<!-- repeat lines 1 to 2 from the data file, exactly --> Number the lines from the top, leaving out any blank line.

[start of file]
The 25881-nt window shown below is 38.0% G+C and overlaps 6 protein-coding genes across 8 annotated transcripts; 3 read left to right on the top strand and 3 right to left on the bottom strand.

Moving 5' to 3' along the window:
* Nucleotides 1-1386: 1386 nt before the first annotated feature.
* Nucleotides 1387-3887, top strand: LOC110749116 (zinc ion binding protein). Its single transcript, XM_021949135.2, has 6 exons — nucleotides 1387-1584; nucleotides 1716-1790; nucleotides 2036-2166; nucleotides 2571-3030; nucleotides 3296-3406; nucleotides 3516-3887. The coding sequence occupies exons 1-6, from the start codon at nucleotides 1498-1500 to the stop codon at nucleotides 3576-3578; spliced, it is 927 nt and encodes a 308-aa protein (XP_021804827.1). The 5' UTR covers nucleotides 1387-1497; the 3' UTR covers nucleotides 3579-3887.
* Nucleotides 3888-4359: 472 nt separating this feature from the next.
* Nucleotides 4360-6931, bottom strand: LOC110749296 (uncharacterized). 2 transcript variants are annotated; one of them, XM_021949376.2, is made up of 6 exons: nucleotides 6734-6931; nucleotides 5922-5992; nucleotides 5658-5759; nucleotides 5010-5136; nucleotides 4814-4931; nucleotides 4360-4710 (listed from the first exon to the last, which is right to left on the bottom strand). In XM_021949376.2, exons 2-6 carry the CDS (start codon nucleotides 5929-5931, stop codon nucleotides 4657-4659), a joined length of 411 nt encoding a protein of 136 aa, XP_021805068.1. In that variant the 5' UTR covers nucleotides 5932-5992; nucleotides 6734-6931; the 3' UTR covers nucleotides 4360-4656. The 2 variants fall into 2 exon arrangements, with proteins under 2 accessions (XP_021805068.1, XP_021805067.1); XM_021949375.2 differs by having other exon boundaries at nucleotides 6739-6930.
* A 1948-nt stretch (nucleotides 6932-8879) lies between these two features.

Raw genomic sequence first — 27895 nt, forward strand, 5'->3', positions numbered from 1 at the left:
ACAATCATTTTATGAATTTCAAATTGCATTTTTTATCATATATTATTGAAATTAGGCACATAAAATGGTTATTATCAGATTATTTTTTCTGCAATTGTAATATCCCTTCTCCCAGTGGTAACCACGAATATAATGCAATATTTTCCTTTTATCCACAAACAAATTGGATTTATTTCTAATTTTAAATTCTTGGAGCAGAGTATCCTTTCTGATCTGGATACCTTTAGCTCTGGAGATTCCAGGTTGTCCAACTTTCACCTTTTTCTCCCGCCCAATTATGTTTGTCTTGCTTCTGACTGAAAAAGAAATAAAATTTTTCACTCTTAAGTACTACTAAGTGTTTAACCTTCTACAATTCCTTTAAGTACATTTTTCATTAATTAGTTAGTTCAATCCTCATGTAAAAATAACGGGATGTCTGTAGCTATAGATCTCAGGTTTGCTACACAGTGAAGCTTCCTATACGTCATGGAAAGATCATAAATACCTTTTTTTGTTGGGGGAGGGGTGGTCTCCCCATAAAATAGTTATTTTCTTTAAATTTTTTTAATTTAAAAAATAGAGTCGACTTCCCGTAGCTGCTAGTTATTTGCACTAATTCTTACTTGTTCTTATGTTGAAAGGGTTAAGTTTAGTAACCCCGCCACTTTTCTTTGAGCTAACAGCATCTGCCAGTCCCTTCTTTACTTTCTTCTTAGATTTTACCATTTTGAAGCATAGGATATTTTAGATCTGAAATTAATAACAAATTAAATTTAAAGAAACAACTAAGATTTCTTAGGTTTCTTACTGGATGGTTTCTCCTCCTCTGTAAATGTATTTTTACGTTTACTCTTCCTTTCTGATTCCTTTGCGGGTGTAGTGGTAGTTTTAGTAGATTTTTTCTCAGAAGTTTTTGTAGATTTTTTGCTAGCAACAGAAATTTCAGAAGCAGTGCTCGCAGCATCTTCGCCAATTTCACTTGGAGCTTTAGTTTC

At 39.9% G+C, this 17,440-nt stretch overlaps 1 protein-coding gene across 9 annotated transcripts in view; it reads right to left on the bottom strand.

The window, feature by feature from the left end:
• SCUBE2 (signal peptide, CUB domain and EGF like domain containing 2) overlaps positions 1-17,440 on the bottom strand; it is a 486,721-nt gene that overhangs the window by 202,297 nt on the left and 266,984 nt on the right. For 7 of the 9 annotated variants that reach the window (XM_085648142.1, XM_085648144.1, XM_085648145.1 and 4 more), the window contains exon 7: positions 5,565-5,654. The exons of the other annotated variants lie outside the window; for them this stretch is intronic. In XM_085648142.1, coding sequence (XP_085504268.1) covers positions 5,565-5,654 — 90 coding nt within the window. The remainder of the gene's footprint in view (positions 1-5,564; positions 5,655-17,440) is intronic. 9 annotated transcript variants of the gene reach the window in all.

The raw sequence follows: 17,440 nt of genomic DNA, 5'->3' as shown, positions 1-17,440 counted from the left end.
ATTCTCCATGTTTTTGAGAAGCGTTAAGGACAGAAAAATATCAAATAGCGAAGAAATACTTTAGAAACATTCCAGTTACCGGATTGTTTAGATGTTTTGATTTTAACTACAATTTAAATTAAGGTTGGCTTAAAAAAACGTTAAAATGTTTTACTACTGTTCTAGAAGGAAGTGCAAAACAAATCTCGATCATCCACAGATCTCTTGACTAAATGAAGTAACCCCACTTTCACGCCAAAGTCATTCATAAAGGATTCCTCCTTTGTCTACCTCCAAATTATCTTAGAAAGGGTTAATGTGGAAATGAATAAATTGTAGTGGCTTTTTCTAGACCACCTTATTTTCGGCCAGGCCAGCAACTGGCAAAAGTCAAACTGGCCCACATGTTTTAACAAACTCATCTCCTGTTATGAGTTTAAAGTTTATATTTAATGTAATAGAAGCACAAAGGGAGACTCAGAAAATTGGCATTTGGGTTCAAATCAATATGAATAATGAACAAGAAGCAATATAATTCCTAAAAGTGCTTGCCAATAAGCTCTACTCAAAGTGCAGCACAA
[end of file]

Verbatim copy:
The 25881-nt window shown below is 38.0% G+C and overlaps 6 protein-coding genes across 8 annotated transcripts; 3 read left to right on the top strand and 3 right to left on the bottom strand.

Moving 5' to 3' along the window: